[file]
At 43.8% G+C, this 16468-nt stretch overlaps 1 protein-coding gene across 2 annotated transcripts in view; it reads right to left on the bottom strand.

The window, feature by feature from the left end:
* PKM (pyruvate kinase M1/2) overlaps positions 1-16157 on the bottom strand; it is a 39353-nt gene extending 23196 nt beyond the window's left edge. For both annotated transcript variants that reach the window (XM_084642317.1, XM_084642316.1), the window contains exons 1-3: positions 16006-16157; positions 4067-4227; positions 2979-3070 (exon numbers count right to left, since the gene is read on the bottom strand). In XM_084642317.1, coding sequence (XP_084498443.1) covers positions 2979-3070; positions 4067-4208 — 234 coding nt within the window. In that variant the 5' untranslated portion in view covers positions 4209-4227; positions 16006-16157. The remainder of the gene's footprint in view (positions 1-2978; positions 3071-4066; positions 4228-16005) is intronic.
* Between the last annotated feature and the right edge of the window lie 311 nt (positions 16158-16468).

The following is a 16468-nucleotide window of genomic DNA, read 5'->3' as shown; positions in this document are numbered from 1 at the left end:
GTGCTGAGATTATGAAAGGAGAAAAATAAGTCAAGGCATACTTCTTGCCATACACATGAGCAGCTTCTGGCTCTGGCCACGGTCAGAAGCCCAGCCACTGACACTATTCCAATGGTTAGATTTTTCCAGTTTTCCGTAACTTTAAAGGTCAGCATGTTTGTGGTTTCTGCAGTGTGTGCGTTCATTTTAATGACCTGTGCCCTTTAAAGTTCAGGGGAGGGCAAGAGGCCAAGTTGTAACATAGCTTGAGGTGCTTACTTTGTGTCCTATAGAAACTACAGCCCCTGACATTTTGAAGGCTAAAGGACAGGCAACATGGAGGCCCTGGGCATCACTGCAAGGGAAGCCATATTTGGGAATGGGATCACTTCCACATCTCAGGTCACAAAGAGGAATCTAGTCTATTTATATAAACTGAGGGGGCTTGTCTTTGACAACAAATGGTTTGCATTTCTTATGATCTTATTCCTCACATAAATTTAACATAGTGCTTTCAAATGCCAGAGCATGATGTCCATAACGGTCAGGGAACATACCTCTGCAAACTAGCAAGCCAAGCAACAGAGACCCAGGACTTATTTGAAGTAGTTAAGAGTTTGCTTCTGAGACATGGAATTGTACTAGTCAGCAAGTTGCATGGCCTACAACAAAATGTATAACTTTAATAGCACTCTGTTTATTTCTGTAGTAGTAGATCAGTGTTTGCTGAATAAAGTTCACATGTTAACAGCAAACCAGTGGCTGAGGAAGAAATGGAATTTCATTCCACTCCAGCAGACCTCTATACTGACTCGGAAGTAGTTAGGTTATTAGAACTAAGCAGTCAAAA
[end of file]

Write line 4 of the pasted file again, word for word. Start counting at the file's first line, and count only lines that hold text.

* Between the last annotated feature and the right edge of the window lie 311 nt (positions 16158-16468).